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There was no secret deal for mining near the Boundary Waters

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Time to Change how we Administer Wilderness

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Wolke on Wheels

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Wilderness Intended as Refuge from Bikes

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Sigurd Olson and the Establishment of Voyageurs

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Wilderness: The Next 50 Years?

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Wilderness in the Eternity of the Future

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50th Anniversary of the Wilderness Act

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Wilderness More Important than Ever

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Can We Still Keep Wilderness Wild?

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Paddling would mar wild landscapes

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A Winter Visit to Cumberland Island Wilderness

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So-Called Conservation Groups Betray Wilderness

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The evolution of Monte Dolack's Commemorative Wilderness Poster

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Wilderness Advocate Polly Dyer Recognized with Honorary Doctorate

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Cheering 50th Anniversary of Wilderness Act

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Of Wolves and Wilderness


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Wolves and Isle Royale: Manipulated Zoo or Wild Wilderness?

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A Brief History of Quid Pro Quo Wilderness

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Seeing What All the Dam Fuss Is About

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Wilderness: What and Why


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State Agency Game Farming Is Not Compatible...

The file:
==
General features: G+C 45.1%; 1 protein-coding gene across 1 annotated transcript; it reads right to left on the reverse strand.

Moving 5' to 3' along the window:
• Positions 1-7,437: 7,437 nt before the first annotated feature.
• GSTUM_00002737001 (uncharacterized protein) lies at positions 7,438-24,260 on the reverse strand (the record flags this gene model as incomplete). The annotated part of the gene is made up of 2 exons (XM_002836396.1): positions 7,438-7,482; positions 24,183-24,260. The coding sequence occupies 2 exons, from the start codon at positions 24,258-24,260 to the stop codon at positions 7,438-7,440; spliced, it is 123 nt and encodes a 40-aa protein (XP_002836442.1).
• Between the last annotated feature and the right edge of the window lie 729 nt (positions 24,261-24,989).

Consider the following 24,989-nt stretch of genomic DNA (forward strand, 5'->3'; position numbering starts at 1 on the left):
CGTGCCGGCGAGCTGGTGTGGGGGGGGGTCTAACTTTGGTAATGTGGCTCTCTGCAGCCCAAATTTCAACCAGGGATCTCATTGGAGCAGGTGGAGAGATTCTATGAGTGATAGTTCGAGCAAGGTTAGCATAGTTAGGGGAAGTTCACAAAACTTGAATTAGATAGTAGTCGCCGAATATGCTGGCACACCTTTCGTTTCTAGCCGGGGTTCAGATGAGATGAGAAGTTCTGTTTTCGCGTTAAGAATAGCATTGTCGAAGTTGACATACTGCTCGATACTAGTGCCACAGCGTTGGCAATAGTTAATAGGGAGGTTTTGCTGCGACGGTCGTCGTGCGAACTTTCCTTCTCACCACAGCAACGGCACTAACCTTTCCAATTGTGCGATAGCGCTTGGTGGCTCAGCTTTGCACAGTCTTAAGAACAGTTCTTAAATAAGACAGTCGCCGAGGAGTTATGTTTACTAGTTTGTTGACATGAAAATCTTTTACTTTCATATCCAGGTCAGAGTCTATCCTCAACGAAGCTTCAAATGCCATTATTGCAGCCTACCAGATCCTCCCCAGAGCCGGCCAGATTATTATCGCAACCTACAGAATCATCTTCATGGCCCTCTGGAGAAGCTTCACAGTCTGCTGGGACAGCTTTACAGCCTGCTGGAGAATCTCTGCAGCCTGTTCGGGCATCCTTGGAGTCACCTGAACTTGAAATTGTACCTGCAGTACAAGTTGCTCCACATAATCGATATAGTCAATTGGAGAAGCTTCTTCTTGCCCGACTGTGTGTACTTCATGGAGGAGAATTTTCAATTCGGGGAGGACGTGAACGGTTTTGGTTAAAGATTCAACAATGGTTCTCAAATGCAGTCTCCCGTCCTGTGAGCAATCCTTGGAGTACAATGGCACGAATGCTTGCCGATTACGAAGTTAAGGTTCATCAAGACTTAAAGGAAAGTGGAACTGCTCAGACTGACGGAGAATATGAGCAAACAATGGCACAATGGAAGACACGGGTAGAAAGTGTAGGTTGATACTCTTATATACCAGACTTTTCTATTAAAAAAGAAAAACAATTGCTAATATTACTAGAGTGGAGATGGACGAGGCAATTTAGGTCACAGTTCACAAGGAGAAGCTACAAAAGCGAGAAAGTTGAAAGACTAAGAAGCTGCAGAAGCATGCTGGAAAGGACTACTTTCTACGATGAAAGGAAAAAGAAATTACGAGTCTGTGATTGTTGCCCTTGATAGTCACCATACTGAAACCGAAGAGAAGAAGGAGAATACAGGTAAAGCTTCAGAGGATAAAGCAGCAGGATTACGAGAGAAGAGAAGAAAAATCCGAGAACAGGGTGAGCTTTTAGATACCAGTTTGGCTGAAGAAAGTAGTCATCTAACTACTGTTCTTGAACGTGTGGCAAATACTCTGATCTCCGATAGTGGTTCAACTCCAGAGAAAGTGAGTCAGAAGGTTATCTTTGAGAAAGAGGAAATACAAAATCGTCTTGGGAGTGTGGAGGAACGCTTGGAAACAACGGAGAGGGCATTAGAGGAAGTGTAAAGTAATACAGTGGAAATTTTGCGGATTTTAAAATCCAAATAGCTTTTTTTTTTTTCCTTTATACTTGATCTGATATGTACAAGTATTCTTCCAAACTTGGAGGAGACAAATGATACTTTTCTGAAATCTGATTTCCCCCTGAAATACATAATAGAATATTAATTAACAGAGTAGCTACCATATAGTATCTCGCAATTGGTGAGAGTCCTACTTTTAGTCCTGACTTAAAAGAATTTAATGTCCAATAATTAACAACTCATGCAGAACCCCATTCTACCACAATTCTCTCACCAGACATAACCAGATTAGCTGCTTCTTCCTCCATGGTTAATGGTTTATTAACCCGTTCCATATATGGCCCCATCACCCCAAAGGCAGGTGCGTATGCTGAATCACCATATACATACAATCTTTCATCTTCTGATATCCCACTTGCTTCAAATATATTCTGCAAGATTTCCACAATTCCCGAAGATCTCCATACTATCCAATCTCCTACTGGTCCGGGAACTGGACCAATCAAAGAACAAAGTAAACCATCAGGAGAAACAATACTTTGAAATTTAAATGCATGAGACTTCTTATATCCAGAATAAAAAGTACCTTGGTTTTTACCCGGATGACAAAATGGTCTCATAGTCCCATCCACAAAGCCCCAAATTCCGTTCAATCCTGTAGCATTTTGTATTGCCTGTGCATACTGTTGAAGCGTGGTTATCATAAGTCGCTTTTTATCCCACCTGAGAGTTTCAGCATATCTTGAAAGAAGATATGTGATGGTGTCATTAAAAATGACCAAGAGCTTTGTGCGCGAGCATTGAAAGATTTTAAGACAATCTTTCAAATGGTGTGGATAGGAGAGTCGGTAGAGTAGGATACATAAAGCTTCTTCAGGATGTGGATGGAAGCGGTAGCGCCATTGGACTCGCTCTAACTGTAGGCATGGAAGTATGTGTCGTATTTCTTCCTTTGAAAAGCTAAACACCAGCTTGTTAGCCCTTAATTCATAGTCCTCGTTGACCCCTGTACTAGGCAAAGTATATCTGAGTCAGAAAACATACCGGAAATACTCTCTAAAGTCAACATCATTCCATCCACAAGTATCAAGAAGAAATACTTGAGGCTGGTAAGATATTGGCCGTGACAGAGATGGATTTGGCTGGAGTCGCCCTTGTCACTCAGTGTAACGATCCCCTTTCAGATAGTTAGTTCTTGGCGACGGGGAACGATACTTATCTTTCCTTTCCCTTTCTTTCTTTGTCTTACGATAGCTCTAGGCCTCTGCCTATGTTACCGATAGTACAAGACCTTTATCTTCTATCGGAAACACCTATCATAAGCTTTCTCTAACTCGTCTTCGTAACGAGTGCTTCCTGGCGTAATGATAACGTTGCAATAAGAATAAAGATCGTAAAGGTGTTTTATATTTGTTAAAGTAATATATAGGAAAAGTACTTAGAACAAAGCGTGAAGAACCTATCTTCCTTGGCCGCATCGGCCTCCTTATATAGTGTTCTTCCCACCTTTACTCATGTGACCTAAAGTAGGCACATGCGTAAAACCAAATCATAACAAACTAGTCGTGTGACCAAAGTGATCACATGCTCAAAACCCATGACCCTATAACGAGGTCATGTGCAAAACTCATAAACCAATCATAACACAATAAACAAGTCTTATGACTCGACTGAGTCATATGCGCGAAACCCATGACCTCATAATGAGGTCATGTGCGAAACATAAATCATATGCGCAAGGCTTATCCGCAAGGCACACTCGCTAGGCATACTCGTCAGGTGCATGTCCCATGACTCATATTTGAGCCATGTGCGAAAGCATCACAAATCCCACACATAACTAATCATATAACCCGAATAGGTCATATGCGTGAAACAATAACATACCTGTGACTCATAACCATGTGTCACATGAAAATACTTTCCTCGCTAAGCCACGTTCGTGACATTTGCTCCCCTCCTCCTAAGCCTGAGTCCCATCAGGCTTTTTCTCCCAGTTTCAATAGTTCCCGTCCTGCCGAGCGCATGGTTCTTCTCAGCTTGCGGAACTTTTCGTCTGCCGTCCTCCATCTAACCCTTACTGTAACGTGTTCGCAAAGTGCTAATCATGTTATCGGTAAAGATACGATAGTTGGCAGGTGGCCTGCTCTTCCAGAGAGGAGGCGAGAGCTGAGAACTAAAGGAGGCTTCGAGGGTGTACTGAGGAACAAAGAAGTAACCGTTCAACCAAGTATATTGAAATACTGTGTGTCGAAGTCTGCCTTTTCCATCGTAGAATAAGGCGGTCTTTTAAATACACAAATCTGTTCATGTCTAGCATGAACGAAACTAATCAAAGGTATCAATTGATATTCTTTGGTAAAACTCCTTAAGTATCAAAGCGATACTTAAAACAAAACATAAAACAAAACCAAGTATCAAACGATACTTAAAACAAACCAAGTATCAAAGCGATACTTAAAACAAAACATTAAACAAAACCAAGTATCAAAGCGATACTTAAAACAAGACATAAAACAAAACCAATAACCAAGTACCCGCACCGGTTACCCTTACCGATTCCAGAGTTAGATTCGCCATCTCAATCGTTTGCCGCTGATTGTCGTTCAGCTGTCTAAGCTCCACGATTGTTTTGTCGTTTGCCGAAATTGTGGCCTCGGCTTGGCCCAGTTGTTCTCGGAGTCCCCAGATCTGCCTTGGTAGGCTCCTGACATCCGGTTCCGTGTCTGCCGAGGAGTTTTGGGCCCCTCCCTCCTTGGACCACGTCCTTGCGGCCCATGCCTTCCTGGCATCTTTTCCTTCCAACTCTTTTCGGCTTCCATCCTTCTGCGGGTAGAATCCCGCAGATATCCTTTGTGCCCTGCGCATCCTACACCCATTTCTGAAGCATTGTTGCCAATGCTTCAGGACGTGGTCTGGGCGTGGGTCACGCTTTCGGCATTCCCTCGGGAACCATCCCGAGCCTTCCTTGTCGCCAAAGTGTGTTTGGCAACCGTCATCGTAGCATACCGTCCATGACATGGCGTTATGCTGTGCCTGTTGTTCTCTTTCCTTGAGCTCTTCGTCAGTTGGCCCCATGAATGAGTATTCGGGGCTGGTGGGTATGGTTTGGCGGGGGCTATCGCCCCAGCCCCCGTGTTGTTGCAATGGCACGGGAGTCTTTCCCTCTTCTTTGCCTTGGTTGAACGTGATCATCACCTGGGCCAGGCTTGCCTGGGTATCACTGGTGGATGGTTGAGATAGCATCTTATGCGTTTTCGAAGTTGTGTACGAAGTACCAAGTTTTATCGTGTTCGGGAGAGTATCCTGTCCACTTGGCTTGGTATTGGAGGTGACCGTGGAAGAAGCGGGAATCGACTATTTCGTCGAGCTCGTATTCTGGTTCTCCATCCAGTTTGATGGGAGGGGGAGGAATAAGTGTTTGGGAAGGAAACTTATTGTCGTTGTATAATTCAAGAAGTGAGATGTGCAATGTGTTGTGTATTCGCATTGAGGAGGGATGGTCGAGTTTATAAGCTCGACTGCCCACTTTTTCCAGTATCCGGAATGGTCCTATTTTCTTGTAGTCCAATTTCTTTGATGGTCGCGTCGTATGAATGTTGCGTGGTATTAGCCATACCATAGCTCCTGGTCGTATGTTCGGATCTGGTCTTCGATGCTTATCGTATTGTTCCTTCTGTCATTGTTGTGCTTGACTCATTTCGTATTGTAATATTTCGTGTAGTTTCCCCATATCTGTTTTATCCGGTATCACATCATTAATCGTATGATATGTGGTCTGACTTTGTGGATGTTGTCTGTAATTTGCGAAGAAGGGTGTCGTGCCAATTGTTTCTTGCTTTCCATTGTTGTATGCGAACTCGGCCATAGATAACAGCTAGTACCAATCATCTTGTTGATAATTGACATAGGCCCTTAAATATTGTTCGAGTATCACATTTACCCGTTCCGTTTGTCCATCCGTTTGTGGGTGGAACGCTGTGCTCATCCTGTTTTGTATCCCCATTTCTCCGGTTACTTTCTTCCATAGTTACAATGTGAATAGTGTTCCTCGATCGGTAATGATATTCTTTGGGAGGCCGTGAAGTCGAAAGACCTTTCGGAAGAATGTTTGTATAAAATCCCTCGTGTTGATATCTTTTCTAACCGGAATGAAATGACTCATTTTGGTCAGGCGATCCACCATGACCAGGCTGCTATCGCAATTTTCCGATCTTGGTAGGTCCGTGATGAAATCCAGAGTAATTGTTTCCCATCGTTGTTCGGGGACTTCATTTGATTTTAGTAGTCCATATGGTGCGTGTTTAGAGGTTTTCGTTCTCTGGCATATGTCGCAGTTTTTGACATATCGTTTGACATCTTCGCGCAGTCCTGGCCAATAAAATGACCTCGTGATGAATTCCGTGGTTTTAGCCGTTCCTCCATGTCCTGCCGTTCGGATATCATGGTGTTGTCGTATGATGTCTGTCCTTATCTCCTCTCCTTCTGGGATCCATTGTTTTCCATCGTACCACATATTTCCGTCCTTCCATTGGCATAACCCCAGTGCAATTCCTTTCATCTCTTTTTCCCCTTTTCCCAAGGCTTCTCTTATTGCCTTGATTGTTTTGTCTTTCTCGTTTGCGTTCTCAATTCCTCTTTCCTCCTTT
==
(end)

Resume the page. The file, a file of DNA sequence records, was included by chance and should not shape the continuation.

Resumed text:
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Snow Kiting In Wilderness

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The Most Serious Attack on America's Wilderness

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The Surgeon’s Strike Against the Wilderness Act

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Bill Worf, Wilderness Champion, Has Died at 85



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Wilderness: A Place to Unplug

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At Glacier National Park, History Trumps Wilderness

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Wilderness: A Plan for Change

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Your vote will help gain a stronger stewardship policy for wildlife refuge Wilderness

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Wilderness and Overpopulation

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The Need for Wilderness Litigation

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Perseverance Pays Off


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Building New History in Wilderness

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Cleaning up the Central Idaho Economic Development and Recreation Act

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Not Open for Business


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Contact Us

Wilderness Watch
P.O. Box 9175
Missoula, MT 59807
P: 406-542-2048
E: wild@wildernesswatch.org

Minneapolis, MN Office
2833 43rd Avenue South
Minneapolis, MN 55406

P: 612-201-9266

Moscow, ID Office
P.O. Box 9765
Moscow, ID 83843